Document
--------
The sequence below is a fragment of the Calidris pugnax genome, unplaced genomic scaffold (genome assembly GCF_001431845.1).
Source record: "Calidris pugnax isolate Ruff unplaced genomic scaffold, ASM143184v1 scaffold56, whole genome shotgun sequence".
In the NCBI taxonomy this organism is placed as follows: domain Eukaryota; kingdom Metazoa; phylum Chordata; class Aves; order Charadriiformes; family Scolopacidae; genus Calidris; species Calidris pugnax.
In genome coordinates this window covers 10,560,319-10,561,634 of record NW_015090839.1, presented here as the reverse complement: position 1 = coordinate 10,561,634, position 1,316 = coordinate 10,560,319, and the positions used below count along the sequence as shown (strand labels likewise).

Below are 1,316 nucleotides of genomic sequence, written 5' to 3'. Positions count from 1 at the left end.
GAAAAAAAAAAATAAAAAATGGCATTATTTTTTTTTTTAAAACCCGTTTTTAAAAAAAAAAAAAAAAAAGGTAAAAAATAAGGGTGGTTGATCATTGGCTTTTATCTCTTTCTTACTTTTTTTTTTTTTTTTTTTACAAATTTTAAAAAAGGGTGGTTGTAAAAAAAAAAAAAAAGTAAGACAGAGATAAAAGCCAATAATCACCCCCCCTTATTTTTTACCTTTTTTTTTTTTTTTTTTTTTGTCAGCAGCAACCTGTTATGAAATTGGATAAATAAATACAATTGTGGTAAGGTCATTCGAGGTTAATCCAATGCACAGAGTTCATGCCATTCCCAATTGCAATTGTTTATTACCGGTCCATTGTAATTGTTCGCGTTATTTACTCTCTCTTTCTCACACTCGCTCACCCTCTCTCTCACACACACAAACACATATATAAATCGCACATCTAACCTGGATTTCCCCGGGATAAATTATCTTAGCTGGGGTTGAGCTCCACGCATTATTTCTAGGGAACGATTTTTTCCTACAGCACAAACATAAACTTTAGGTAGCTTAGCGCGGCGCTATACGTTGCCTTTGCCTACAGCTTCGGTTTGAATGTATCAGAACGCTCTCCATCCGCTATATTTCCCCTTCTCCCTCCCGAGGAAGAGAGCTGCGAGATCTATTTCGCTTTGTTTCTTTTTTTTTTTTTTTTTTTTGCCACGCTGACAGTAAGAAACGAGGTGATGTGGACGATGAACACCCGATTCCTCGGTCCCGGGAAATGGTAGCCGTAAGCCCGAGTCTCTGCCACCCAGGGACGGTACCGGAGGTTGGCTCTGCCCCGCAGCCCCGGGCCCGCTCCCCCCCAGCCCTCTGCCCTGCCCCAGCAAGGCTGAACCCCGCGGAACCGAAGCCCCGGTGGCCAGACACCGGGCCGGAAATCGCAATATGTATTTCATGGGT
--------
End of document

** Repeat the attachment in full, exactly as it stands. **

The sequence below is a fragment of the Calidris pugnax genome, unplaced genomic scaffold (genome assembly GCF_001431845.1).
Source record: "Calidris pugnax isolate Ruff unplaced genomic scaffold, ASM143184v1 scaffold56, whole genome shotgun sequence".
In the NCBI taxonomy this organism is placed as follows: domain Eukaryota; kingdom Metazoa; phylum Chordata; class Aves; order Charadriiformes; family Scolopacidae; genus Calidris; species Calidris pugnax.
In genome coordinates this window covers 10,560,319-10,561,634 of record NW_015090839.1, presented here as the reverse complement: position 1 = coordinate 10,561,634, position 1,316 = coordinate 10,560,319, and the positions used below count along the sequence as shown (strand labels likewise).

Below are 1,316 nucleotides of genomic sequence, written 5' to 3'. Positions count from 1 at the left end.
GAAAAAAAAAAATAAAAAATGGCATTATTTTTTTTTTTAAAACCCGTTTTTAAAAAAAAAAAAAAAAAAGGTAAAAAATAAGGGTGGTTGATCATTGGCTTTTATCTCTTTCTTACTTTTTTTTTTTTTTTTTTTACAAATTTTAAAAAAGGGTGGTTGTAAAAAAAAAAAAAAAGTAAGACAGAGATAAAAGCCAATAATCACCCCCCCTTATTTTTTACCTTTTTTTTTTTTTTTTTTTTTGTCAGCAGCAACCTGTTATGAAATTGGATAAATAAATACAATTGTGGTAAGGTCATTCGAGGTTAATCCAATGCACAGAGTTCATGCCATTCCCAATTGCAATTGTTTATTACCGGTCCATTGTAATTGTTCGCGTTATTTACTCTCTCTTTCTCACACTCGCTCACCCTCTCTCTCACACACACAAACACATATATAAATCGCACATCTAACCTGGATTTCCCCGGGATAAATTATCTTAGCTGGGGTTGAGCTCCACGCATTATTTCTAGGGAACGATTTTTTCCTACAGCACAAACATAAACTTTAGGTAGCTTAGCGCGGCGCTATACGTTGCCTTTGCCTACAGCTTCGGTTTGAATGTATCAGAACGCTCTCCATCCGCTATATTTCCCCTTCTCCCTCCCGAGGAAGAGAGCTGCGAGATCTATTTCGCTTTGTTTCTTTTTTTTTTTTTTTTTTTTGCCACGCTGACAGTAAGAAACGAGGTGATGTGGACGATGAACACCCGATTCCTCGGTCCCGGGAAATGGTAGCCGTAAGCCCGAGTCTCTGCCACCCAGGGACGGTACCGGAGGTTGGCTCTGCCCCGCAGCCCCGGGCCCGCTCCCCCCCAGCCCTCTGCCCTGCCCCAGCAAGGCTGAACCCCGCGGAACCGAAGCCCCGGTGGCCAGACACCGGGCCGGAAATCGCAATATGTATTTCATGGGT